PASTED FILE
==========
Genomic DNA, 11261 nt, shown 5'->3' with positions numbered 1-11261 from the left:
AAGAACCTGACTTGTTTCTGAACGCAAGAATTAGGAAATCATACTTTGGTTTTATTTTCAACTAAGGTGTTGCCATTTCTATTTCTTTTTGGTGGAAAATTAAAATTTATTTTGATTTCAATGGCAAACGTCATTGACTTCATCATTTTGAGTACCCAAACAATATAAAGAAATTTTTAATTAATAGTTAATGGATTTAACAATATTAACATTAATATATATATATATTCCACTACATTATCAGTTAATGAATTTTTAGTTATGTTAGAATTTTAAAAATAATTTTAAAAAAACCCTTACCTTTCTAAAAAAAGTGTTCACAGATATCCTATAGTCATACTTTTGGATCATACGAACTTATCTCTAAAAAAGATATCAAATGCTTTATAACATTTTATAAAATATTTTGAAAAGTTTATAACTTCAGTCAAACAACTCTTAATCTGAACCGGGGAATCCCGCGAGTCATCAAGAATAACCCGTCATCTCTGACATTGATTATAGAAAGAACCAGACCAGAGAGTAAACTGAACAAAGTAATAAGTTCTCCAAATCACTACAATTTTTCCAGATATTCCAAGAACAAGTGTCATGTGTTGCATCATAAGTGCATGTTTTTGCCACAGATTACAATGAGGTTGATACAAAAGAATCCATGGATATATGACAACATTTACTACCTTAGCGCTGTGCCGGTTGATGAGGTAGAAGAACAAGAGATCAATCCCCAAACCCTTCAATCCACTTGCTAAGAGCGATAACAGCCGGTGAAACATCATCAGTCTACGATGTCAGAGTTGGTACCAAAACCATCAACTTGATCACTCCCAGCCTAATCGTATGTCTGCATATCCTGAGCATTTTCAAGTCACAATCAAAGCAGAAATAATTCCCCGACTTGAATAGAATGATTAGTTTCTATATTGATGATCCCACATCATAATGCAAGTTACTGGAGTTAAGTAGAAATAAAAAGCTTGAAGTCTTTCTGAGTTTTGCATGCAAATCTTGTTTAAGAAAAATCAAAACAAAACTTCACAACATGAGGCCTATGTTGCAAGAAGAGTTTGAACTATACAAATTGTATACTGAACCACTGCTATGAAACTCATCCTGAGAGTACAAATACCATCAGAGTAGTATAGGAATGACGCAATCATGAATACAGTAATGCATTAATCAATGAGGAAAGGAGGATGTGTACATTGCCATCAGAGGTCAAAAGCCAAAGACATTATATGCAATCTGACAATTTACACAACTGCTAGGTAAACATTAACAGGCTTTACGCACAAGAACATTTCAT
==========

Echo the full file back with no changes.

Genomic DNA, 11261 nt, shown 5'->3' with positions numbered 1-11261 from the left:
AAGAACCTGACTTGTTTCTGAACGCAAGAATTAGGAAATCATACTTTGGTTTTATTTTCAACTAAGGTGTTGCCATTTCTATTTCTTTTTGGTGGAAAATTAAAATTTATTTTGATTTCAATGGCAAACGTCATTGACTTCATCATTTTGAGTACCCAAACAATATAAAGAAATTTTTAATTAATAGTTAATGGATTTAACAATATTAACATTAATATATATATATATTCCACTACATTATCAGTTAATGAATTTTTAGTTATGTTAGAATTTTAAAAATAATTTTAAAAAAACCCTTACCTTTCTAAAAAAAGTGTTCACAGATATCCTATAGTCATACTTTTGGATCATACGAACTTATCTCTAAAAAAGATATCAAATGCTTTATAACATTTTATAAAATATTTTGAAAAGTTTATAACTTCAGTCAAACAACTCTTAATCTGAACCGGGGAATCCCGCGAGTCATCAAGAATAACCCGTCATCTCTGACATTGATTATAGAAAGAACCAGACCAGAGAGTAAACTGAACAAAGTAATAAGTTCTCCAAATCACTACAATTTTTCCAGATATTCCAAGAACAAGTGTCATGTGTTGCATCATAAGTGCATGTTTTTGCCACAGATTACAATGAGGTTGATACAAAAGAATCCATGGATATATGACAACATTTACTACCTTAGCGCTGTGCCGGTTGATGAGGTAGAAGAACAAGAGATCAATCCCCAAACCCTTCAATCCACTTGCTAAGAGCGATAACAGCCGGTGAAACATCATCAGTCTACGATGTCAGAGTTGGTACCAAAACCATCAACTTGATCACTCCCAGCCTAATCGTATGTCTGCATATCCTGAGCATTTTCAAGTCACAATCAAAGCAGAAATAATTCCCCGACTTGAATAGAATGATTAGTTTCTATATTGATGATCCCACATCATAATGCAAGTTACTGGAGTTAAGTAGAAATAAAAAGCTTGAAGTCTTTCTGAGTTTTGCATGCAAATCTTGTTTAAGAAAAATCAAAACAAAACTTCACAACATGAGGCCTATGTTGCAAGAAGAGTTTGAACTATACAAATTGTATACTGAACCACTGCTATGAAACTCATCCTGAGAGTACAAATACCATCAGAGTAGTATAGGAATGACGCAATCATGAATACAGTAATGCATTAATCAATGAGGAAAGGAGGATGTGTACATTGCCATCAGAGGTCAAAAGCCAAAGACATTATATGCAATCTGACAATTTACACAACTGCTAGGTAAACATTAACAGGCTTTACGCACAAGAACATTTCAT